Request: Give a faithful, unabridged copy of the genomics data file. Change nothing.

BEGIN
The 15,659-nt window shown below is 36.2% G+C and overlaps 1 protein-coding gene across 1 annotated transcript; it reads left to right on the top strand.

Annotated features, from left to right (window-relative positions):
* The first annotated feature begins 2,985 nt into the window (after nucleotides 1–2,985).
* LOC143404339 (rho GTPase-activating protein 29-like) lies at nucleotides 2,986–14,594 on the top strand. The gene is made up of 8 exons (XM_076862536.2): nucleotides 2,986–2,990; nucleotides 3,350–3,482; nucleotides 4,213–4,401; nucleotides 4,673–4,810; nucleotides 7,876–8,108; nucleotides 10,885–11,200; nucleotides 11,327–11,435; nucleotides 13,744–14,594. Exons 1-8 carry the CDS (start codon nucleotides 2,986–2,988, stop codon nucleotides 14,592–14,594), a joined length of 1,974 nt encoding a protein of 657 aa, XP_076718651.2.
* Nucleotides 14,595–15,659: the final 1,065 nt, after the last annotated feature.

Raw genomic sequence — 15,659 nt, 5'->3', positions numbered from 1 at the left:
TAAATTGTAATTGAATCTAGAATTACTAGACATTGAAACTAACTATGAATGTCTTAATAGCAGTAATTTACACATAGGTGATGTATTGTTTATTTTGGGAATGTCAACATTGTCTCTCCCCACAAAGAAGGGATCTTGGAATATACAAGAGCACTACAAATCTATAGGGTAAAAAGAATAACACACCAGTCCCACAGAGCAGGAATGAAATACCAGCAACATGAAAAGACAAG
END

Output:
The 15,659-nt window shown below is 36.2% G+C and overlaps 1 protein-coding gene across 1 annotated transcript; it reads left to right on the top strand.

Annotated features, from left to right (window-relative positions):
* The first annotated feature begins 2,985 nt into the window (after nucleotides 1–2,985).
* LOC143404339 (rho GTPase-activating protein 29-like) lies at nucleotides 2,986–14,594 on the top strand. The gene is made up of 8 exons (XM_076862536.2): nucleotides 2,986–2,990; nucleotides 3,350–3,482; nucleotides 4,213–4,401; nucleotides 4,673–4,810; nucleotides 7,876–8,108; nucleotides 10,885–11,200; nucleotides 11,327–11,435; nucleotides 13,744–14,594. Exons 1-8 carry the CDS (start codon nucleotides 2,986–2,988, stop codon nucleotides 14,592–14,594), a joined length of 1,974 nt encoding a protein of 657 aa, XP_076718651.2.
* Nucleotides 14,595–15,659: the final 1,065 nt, after the last annotated feature.

Raw genomic sequence — 15,659 nt, 5'->3', positions numbered from 1 at the left:
TAAATTGTAATTGAATCTAGAATTACTAGACATTGAAACTAACTATGAATGTCTTAATAGCAGTAATTTACACATAGGTGATGTATTGTTTATTTTGGGAATGTCAACATTGTCTCTCCCCACAAAGAAGGGATCTTGGAATATACAAGAGCACTACAAATCTATAGGGTAAAAAGAATAACACACCAGTCCCACAGAGCAGGAATGAAATACCAGCAACATGAAAAGACAAG